Linked by Thom Holwerda on Tue 28th Feb 2012 23:11 UTC
Linux Linus Torvalds on requiring the root password for mundane tasks. "So here's a plea: if you have anything to do with security in a distro, and think that my kids (replace 'my kids' with 'sales people on the road' if you think your main customers are businesses) need to have the root password to access some wireless network, or to be able to print out a paper, or to change the date-and-time settings, please just kill yourself now. The world will be a better place." Yes, it's harsh (deal with it, Finns don't beat around the bush), but he's completely and utterly right. While there's cases where it makes sense to disable certain settings (public terminals, for instance), it is utterly idiotic that regular home users have to type in their root password for such mundane tasks.
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Not designed for his daughter.
by spiderman on Wed 29th Feb 2012 08:05 UTC
spiderman
Member since:
2008-10-23

Maybe OpenSuse is not designed for his daughter?
What about all the people who use OpenSuse on their servers? What If I have a team of web developers and admins spread across the world and every morning they change the system time because they think it's not right in their country? What if I don't want developers at the other side of the world to print crap on my printer?

Reply Score: 4

Gone fishing Member since:
2006-02-22

Opensuse you can print and connect to a network without root. At least in Gnome (KDE?) it uses network manager by default and you don't need root. It's only if you use Yast turn network manager off and use ifup do you need root. As Yast is a centralised management system that is right.

Reply Parent Score: 4

ndrw Member since:
2009-06-30

Server is a quite different story, isn't it. First of all there are no interactive session on the server, so the whole issue simply doesn't apply to you.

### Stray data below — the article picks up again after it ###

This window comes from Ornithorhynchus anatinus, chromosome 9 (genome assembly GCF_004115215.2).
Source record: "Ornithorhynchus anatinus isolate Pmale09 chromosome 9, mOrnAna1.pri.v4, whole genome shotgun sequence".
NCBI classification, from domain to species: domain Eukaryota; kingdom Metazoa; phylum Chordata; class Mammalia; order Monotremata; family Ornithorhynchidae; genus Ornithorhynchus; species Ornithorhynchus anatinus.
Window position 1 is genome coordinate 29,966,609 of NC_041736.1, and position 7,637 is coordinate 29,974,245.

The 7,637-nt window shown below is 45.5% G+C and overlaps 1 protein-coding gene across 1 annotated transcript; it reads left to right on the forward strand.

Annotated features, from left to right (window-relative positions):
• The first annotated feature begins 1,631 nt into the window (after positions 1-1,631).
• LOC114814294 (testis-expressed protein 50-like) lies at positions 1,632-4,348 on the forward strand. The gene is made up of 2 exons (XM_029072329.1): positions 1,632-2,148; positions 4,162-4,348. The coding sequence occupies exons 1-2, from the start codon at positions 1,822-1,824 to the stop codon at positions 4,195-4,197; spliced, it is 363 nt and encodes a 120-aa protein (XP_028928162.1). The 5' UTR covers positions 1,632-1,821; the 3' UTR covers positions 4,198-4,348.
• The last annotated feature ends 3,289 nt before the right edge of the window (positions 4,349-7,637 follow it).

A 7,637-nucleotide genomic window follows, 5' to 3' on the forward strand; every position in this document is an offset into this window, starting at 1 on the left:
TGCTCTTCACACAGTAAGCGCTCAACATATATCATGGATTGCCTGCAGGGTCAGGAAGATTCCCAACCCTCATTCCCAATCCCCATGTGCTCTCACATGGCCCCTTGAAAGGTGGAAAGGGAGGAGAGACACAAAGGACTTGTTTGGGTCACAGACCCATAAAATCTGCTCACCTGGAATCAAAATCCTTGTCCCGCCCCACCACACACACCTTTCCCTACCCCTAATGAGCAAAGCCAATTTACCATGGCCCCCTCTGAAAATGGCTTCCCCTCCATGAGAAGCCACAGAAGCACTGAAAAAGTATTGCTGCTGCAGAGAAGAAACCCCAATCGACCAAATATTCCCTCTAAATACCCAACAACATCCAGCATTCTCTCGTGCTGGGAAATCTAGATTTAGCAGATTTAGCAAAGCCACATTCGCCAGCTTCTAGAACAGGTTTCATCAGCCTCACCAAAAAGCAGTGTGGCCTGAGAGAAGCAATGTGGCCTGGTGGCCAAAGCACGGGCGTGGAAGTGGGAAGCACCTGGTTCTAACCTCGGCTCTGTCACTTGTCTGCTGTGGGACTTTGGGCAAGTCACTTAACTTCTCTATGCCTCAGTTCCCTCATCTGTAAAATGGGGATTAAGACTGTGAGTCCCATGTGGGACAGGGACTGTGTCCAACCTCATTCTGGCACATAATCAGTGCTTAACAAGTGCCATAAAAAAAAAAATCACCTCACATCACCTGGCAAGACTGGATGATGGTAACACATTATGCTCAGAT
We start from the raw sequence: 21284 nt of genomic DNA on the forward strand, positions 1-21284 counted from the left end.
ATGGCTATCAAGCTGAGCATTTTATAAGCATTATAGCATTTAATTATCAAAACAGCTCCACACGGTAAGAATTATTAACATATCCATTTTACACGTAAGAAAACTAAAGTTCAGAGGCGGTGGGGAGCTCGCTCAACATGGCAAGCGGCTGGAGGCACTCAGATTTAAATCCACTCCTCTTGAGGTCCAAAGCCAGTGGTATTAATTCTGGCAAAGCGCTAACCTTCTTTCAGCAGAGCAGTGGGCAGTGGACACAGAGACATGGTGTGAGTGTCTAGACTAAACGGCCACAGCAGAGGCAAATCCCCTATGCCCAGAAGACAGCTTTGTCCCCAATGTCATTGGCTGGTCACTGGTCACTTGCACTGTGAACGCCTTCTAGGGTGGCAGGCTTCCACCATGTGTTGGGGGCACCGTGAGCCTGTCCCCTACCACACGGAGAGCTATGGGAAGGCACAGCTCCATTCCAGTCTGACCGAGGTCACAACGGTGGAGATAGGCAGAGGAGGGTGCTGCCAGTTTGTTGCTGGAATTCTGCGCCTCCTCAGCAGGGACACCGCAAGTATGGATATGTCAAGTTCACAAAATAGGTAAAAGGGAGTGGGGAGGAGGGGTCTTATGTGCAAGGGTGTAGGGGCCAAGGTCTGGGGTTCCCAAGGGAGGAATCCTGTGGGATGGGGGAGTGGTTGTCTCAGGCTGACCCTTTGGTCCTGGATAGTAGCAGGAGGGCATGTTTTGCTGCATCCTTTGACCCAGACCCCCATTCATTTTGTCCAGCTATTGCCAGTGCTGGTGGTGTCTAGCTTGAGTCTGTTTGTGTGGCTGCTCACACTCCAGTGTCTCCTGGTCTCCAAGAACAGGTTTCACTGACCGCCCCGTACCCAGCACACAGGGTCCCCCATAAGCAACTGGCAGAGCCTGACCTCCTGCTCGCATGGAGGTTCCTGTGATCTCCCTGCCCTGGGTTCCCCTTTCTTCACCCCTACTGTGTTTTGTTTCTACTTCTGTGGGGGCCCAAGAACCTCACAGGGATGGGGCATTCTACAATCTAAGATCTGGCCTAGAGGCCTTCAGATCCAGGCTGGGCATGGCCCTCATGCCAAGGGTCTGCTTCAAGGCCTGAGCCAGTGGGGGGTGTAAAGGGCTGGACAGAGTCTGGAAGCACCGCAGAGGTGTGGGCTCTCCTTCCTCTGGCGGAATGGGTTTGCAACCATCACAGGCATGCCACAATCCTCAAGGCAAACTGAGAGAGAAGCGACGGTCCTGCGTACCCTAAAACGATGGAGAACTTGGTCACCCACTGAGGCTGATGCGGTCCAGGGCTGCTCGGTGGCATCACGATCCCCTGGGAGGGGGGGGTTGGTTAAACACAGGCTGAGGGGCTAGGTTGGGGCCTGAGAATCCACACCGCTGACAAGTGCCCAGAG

Another exception is a classic centrally controlled terminal server configuration. Here also the sysadmin is a "god".

In both cases the systems are installed and configured by a qualified personnel and don't change over time. The sysadmin should be able to setup (and lock) time and printers fairly easily.

These use cases are very different from a single-user desktop or a shared workstation, which are far more dynamic and often have no sysadmin at all or maintained collectively anyway. In these scenarios "security" is more about making it less likely to shoot yourself in the foot than about locking down the system. The traditional account-based security model (with holes in form of suid's, sudo, policykit) kind of does the job but since it was specifically designed for large centralized rigid time-share systems from '70s there are glitches all over the place and some important aspects of security (user data) are completely neglected.

Reply Parent Score: 3

Soulbender Member since:
2005-08-18

What about all the people who use OpenSuse on their servers?


Server's are fundamentally different from workstations and as such different security profiles (or whatever you want to call it) would be a good idea.

What If I have a team of web developers and admins spread across the world and every morning they change the system time because they think it's not right in their country?


So what? It's a workstation. I certainly hope the people in your team who's half-across the world can change the time if needed and don't have to wait for someone in your part to wake up and do it for them.

What if I don't want developers at the other side of the world to print crap on my printer?


I don't see what root or not has to do with this. Do you give them all shell access to your workstation or something?

Reply Parent Score: 2